We filled in the old narrow opening with new brick and removed old brick to create a wider five foot wide opening making for easier access. At the bottom of the steps, large steppers curved around the imposing brick wall.
A small water feature was installed on the upper patio.
Right outside the mudroom door we built a small entrance patio to the larger patio. A sitting wall encircled the larger patio to give additional seating room. Lighting was installed around the patio and down the steps.
The lighting was partial shade and I didn’t have to worry with deer as the house was surrounded by farm fields that interested the deer more. Between the wall and the steps, I planted Serbian Cypress, Microbiota decussata, an evergreen ground cover that stays low to the ground and is quite beautiful. It looks like juniper but has a softer texture and doesn’t have the disease problems that junipers can get.
On the right side of the steps, I planted pink drift roses which bloom all summer long and stay low and mound like. The gold perennial between the steps is ‘Angelina’ Sedum.
Around the base of the steps, I planted ‘Guacamole’ Hosta, ‘Patriot’ Hosta, variegated ‘Solomans Seal’, Japanese Painted Fern, and ‘Limelight’ Hydrangea for some height.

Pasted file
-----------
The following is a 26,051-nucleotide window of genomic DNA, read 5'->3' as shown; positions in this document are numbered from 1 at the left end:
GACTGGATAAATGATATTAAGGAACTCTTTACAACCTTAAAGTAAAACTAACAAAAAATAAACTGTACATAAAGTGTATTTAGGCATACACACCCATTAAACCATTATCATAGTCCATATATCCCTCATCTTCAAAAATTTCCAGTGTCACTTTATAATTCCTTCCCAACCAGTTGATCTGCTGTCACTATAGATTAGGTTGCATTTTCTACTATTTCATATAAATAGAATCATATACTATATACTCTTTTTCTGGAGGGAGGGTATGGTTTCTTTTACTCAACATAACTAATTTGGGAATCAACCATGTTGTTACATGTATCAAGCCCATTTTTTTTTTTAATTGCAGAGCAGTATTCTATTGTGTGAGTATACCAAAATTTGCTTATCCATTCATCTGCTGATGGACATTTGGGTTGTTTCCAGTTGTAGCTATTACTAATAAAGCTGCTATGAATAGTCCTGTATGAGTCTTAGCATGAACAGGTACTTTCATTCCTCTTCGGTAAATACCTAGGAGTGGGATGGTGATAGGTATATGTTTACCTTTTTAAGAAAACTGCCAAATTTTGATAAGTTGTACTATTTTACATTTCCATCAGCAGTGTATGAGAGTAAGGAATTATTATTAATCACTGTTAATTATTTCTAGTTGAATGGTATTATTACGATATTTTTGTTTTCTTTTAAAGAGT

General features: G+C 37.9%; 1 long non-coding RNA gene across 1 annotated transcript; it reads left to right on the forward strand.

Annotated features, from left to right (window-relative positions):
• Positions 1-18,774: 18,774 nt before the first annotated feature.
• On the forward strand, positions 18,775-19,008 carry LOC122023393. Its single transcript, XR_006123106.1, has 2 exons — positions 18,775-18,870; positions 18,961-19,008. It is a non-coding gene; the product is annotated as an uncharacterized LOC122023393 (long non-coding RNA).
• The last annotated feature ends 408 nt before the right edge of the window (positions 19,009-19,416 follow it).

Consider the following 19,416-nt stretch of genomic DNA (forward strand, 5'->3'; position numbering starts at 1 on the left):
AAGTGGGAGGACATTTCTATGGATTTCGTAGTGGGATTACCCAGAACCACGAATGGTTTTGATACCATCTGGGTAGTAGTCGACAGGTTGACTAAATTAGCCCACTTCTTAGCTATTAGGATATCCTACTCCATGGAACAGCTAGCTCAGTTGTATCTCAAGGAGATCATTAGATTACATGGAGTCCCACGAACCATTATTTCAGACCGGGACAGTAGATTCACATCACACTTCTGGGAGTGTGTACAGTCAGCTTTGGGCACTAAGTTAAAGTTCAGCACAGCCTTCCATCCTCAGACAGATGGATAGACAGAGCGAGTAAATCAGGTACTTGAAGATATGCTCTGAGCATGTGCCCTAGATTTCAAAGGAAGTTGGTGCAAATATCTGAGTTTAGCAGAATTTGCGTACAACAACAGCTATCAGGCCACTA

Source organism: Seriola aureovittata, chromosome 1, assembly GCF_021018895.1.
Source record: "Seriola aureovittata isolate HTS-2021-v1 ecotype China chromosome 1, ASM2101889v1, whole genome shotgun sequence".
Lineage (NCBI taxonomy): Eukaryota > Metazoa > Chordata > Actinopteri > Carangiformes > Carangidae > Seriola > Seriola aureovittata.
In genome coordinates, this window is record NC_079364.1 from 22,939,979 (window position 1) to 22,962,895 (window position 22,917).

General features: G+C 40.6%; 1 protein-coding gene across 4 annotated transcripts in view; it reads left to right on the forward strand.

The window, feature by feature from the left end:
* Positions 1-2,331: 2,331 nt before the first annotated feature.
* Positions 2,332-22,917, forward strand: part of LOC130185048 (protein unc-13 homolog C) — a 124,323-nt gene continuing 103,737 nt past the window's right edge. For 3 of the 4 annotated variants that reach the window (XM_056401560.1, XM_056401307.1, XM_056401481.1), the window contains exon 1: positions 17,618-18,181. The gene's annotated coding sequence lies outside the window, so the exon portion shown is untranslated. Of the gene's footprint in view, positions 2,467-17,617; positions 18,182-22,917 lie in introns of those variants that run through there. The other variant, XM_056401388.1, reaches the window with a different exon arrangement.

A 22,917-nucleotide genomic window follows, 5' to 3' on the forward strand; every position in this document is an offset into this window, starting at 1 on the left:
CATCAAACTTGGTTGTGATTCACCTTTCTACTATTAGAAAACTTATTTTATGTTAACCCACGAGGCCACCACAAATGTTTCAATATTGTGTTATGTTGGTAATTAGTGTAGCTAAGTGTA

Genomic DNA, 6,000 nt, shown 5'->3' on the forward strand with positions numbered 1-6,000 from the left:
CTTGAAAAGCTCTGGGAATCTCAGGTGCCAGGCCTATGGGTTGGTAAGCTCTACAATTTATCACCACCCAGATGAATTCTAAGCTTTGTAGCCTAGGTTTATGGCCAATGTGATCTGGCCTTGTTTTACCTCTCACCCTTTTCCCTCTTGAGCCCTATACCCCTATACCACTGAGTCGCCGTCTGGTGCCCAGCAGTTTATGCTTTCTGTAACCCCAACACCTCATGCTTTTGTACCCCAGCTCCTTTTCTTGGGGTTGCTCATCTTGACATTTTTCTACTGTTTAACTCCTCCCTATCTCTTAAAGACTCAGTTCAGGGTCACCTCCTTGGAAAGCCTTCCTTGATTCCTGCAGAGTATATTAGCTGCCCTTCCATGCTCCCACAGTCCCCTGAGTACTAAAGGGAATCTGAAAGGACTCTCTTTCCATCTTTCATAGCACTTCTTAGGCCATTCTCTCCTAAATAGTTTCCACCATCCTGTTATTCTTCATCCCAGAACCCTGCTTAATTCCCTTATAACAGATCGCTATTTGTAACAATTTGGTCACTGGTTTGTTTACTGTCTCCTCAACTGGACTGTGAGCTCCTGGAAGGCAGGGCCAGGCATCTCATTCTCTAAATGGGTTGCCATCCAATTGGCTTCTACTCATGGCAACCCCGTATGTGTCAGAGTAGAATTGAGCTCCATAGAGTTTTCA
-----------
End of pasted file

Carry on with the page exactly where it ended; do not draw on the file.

Down on the existing patio there was a foot wide strip of soil that needed plantings and I chose ‘Frances Williams’ Hosta for its spectacular size and leaf markings.
Additional plantings were added around the house to spruce it up when the rear patio and plantings were completed. A tri-color Beech gives the shady side planting bed a pop of color and and vertical element.
I recently toured a gorgeous private garden that is stunning for it’s beauty and classic garden design. I enjoyed strolling through the woodland gardens that were peaking with spring color and was struck by the innovative use of ground covers. No overly used big three – pachysandra, vinca, or ivy to be seen!
With all these choices available, I can’t understand anyone who sticks with the common ordinary big three. If you are a fan of the color blue, you will love these. So read on, and pick the best for you!
Who ever thought about using Bluebells as a ground cover? It blooms beautifully and then disappears for another late comer to cover up.
Spanish Bluebells, Hyacinthoides hispanica, is a great mid spring bloomer that spans the gap between the early arrivals of spring bulbs such as snowdrops, to the later arrival of mid summer perennials. Their best feature, other than the beautiful blue color, is that they will bloom in deep shade as well as in full sunlight. You can naturalize them in a shady woodland underneath evergreen or deciduous trees and they will steadily increase over the years to carpet the ground in an azure swath.